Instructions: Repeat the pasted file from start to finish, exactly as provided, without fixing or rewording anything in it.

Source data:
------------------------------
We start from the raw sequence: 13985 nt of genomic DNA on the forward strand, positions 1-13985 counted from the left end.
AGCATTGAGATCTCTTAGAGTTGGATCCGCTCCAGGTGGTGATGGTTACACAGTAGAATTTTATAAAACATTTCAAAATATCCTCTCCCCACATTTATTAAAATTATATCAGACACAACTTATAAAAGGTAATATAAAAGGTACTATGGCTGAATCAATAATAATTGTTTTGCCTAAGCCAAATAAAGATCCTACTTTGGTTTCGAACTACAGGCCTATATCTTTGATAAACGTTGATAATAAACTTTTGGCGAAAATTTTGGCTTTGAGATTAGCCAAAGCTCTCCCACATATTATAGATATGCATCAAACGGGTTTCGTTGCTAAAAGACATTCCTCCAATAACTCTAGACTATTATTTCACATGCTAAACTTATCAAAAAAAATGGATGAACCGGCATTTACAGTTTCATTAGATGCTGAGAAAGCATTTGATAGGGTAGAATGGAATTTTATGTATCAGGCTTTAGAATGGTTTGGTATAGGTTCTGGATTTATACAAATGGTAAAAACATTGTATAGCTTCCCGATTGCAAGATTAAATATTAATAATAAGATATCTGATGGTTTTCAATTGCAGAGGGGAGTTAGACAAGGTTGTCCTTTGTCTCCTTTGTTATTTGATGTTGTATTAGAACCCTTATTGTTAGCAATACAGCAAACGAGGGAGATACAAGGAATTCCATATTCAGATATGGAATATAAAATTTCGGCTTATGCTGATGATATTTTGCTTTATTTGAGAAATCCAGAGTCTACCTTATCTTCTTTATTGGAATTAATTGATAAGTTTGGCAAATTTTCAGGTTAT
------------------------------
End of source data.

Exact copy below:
We start from the raw sequence: 13985 nt of genomic DNA on the forward strand, positions 1-13985 counted from the left end.
AGCATTGAGATCTCTTAGAGTTGGATCCGCTCCAGGTGGTGATGGTTACACAGTAGAATTTTATAAAACATTTCAAAATATCCTCTCCCCACATTTATTAAAATTATATCAGACACAACTTATAAAAGGTAATATAAAAGGTACTATGGCTGAATCAATAATAATTGTTTTGCCTAAGCCAAATAAAGATCCTACTTTGGTTTCGAACTACAGGCCTATATCTTTGATAAACGTTGATAATAAACTTTTGGCGAAAATTTTGGCTTTGAGATTAGCCAAAGCTCTCCCACATATTATAGATATGCATCAAACGGGTTTCGTTGCTAAAAGACATTCCTCCAATAACTCTAGACTATTATTTCACATGCTAAACTTATCAAAAAAAATGGATGAACCGGCATTTACAGTTTCATTAGATGCTGAGAAAGCATTTGATAGGGTAGAATGGAATTTTATGTATCAGGCTTTAGAATGGTTTGGTATAGGTTCTGGATTTATACAAATGGTAAAAACATTGTATAGCTTCCCGATTGCAAGATTAAATATTAATAATAAGATATCTGATGGTTTTCAATTGCAGAGGGGAGTTAGACAAGGTTGTCCTTTGTCTCCTTTGTTATTTGATGTTGTATTAGAACCCTTATTGTTAGCAATACAGCAAACGAGGGAGATACAAGGAATTCCATATTCAGATATGGAATATAAAATTTCGGCTTATGCTGATGATATTTTGCTTTATTTGAGAAATCCAGAGTCTACCTTATCTTCTTTATTGGAATTAATTGATAAGTTTGGCAAATTTTCAGGTTAT